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Overall environmental quality and cancer incidence
Jagai, J., L. Messer, K. Rappazzo, C. Gray, S. Grabich, AND D. Lobdell. Overall environmental quality and cancer incidence. Society for Epidemiologic Research, Denver, CO, June 16 - 19, 2015.
This abstract demonstrates the utility of the Environmental Quality Index in assessing environmental exposures related to cancer incidence.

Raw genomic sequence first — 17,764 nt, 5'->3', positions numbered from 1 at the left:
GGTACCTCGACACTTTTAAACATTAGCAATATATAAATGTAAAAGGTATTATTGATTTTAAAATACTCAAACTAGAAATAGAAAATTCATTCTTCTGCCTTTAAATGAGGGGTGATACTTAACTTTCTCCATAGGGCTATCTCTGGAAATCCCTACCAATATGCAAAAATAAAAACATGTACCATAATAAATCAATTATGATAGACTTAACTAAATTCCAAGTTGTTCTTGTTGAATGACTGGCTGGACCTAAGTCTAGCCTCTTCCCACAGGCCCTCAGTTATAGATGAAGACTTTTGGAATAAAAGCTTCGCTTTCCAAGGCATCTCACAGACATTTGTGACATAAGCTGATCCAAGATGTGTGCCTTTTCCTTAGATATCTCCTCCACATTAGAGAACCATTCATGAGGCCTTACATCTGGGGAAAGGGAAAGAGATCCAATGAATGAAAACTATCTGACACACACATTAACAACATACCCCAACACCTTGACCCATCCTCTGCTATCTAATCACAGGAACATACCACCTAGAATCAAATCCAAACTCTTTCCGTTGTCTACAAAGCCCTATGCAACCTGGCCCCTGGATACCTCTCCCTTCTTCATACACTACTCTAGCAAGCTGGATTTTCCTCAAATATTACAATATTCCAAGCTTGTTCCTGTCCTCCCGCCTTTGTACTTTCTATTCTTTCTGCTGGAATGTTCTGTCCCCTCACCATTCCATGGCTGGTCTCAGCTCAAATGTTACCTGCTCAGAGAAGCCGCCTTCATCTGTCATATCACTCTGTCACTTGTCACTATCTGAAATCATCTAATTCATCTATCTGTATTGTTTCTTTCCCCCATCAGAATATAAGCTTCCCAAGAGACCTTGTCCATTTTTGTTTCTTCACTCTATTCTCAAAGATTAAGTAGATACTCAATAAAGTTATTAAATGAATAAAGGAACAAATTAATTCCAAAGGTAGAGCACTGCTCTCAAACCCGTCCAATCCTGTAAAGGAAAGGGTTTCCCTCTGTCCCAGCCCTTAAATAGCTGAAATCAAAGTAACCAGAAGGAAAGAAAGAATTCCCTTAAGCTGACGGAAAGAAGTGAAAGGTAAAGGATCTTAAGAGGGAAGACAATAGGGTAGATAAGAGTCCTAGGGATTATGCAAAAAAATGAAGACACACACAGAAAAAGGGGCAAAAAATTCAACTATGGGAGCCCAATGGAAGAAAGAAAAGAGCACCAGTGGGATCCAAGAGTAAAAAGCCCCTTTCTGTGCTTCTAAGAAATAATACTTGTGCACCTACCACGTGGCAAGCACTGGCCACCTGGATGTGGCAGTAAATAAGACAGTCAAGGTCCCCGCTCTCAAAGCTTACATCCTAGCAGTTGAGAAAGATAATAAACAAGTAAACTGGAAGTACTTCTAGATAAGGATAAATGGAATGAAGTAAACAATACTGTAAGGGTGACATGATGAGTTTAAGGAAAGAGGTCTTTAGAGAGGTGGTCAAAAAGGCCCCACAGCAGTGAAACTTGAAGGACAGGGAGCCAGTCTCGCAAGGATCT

Cancer is associated with individual ambient environmental exposures such as fine particulate matter and arsenic in drinking water. However, the role of the overall ambient environment is not well-understood. To estimate cumulative environmental exposures, an Environmental Quality Index (EQI) for 2000-2005 was constructed representing five environmental domains (air, water, land, built and sociodemographic) for each U.S. county (n=3141). Annual county-level, age-adjusted, cancer incidence rates (per 100,000) for 2006-2010 from Surveillance, Epidemiology, and End Results Program (SEER) were linked to the EQI. Sex stratified random intercept fixed slope linear models, for EQI quintiles and cancer incidence, were estimated, adjusting for county percentage of ever-smoked. Incidence rate differences (95% CI) comparing highest quintile/worst environmental quality to lowest quintile/best quality are reported. All cause cancer was positively associated with EQI in both sexes (males: 32.6 (16.3,48.9), females: 36.4(27.6,45.3)). Models were also stratified by four rural-urban continuum codes (RUCC) ranging from metropolitan urbanized (RUCC1) to rural (RUCC4). We observed positive associations between all cause cancer and EQI for most strata for males (RUCC1: 27.0(11.3,42.7); RUCC2: 11.3(-18.1,40. 7), RUCC3: 25.7(3.9,47.5), RUCC4: -12.1(-50.7,26.4)) and across all strata for females (RUCC1: 30.0(17.2,42.8); RUCC2: 28.5(14.4,42.7), RUCC3: 16.3(2.1,30.5), RUCC4: 1.5(0.8,3.0)). The strongest associations were seen in the most urbanized areas for both sexes. In addition, we assessed associations with the primary cancer types for both sexes, lung, breast, prostate, and colorectal cancers. Associations by individual environmental domains (i.e., air, water, land, etc.) will also be presented. These results suggest that cumulative environmental exposure is associated with cancer risk, and associations vary by urbanicity. This abstract does not necessarily reflect EPA policy.